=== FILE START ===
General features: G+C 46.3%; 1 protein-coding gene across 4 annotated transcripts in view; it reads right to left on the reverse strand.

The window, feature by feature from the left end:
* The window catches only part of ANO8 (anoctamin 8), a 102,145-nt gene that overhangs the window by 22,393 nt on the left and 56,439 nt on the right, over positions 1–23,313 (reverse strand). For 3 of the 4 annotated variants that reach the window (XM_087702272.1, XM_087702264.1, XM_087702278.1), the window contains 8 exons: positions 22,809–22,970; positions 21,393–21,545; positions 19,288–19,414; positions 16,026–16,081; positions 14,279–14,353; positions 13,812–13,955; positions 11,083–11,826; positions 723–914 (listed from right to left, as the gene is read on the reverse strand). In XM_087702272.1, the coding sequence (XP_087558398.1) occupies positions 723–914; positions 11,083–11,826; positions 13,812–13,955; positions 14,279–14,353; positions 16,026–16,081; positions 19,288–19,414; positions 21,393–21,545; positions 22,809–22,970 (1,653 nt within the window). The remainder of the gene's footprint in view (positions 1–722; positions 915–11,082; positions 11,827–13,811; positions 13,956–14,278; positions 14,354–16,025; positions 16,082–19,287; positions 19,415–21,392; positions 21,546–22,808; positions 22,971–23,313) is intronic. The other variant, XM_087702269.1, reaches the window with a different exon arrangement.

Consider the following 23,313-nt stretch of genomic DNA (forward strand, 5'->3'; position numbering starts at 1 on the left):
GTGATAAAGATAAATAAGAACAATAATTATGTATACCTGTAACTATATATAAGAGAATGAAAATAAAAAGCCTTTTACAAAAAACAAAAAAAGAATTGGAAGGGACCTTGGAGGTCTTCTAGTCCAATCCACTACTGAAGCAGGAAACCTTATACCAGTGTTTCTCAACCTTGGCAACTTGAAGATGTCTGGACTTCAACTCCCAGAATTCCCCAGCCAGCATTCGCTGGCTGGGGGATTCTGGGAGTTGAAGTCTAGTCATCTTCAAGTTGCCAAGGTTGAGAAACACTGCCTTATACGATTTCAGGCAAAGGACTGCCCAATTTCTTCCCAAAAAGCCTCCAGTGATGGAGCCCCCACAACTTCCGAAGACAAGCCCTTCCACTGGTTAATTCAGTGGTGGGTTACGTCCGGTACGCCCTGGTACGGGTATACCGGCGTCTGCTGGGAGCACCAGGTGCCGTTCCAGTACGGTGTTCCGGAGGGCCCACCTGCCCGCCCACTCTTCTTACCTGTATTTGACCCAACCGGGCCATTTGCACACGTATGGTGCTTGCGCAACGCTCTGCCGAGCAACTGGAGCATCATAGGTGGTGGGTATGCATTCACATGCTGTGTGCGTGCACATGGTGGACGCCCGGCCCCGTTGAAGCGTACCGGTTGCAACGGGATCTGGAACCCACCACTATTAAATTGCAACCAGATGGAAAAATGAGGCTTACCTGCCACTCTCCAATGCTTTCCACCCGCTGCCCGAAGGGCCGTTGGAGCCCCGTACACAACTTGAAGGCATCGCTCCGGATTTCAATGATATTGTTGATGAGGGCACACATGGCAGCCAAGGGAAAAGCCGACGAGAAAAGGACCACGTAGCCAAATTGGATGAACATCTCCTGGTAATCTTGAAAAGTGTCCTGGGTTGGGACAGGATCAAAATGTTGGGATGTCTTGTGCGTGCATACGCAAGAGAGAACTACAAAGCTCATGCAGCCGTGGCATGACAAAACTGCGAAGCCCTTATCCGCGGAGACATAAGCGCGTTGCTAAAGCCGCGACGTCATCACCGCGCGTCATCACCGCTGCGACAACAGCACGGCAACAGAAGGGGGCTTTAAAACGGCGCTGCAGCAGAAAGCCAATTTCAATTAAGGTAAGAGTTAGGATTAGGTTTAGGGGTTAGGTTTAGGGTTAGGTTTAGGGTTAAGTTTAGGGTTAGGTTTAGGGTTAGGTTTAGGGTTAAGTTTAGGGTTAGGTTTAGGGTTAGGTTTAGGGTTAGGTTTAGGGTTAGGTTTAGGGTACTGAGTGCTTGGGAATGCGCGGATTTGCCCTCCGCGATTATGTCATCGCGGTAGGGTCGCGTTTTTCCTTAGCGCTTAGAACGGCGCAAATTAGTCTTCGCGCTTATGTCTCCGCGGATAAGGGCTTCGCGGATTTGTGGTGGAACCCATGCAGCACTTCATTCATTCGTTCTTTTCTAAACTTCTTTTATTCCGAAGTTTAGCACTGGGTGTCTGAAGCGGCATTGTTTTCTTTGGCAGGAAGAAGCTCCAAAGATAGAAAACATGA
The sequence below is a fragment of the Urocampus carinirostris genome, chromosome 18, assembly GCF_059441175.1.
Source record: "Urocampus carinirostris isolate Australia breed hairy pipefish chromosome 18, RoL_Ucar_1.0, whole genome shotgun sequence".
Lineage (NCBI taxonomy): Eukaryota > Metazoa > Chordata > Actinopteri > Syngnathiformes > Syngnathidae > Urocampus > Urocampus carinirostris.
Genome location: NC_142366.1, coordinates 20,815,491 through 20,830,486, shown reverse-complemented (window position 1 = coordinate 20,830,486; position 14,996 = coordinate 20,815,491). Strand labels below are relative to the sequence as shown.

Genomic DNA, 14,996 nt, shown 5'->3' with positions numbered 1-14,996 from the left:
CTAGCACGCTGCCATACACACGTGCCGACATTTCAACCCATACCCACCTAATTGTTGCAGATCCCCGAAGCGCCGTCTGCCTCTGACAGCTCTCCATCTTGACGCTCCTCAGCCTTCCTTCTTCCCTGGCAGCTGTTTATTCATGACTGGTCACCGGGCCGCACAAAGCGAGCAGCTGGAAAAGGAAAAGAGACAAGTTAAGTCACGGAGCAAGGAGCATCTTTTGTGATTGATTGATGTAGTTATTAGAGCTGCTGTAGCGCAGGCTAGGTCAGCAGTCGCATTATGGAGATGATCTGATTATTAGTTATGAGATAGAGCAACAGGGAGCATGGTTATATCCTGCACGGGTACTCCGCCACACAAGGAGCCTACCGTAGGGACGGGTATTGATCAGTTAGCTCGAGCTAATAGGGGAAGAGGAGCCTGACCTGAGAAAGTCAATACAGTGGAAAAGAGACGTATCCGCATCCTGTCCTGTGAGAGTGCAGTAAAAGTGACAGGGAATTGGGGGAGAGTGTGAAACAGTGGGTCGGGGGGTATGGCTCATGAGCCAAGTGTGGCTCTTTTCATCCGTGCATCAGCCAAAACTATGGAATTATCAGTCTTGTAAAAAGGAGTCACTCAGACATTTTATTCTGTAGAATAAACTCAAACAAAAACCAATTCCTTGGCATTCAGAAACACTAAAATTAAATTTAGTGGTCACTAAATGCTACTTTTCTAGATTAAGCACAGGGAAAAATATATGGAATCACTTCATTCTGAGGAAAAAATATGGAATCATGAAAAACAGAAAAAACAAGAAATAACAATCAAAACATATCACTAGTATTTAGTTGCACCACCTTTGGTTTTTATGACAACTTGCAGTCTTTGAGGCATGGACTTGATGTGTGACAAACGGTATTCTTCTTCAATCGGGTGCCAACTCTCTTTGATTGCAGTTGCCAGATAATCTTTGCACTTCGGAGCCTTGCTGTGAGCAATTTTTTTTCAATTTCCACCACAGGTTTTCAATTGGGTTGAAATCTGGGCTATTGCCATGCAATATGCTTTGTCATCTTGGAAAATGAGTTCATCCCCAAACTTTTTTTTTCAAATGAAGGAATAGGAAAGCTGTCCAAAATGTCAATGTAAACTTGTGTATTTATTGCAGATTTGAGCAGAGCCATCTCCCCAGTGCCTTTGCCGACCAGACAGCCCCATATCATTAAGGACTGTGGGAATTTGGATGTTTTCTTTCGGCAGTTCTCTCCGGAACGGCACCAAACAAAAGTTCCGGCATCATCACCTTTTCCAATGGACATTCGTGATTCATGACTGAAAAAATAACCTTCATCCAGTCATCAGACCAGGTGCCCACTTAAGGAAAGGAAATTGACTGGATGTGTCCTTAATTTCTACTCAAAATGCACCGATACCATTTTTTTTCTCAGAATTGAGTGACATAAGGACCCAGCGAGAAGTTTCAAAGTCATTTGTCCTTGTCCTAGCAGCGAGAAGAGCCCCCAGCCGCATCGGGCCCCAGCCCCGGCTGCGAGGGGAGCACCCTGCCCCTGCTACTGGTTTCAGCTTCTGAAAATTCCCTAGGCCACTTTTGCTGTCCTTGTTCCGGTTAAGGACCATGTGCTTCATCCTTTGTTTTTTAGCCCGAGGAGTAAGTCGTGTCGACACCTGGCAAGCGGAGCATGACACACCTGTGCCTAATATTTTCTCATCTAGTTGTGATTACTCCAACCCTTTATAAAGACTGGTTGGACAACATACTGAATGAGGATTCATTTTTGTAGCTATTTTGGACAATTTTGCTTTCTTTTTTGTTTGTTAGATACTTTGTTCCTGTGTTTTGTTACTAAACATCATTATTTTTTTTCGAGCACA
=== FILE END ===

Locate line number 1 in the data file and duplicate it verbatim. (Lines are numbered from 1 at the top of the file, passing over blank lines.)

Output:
General features: G+C 46.3%; 1 protein-coding gene across 4 annotated transcripts in view; it reads right to left on the reverse strand.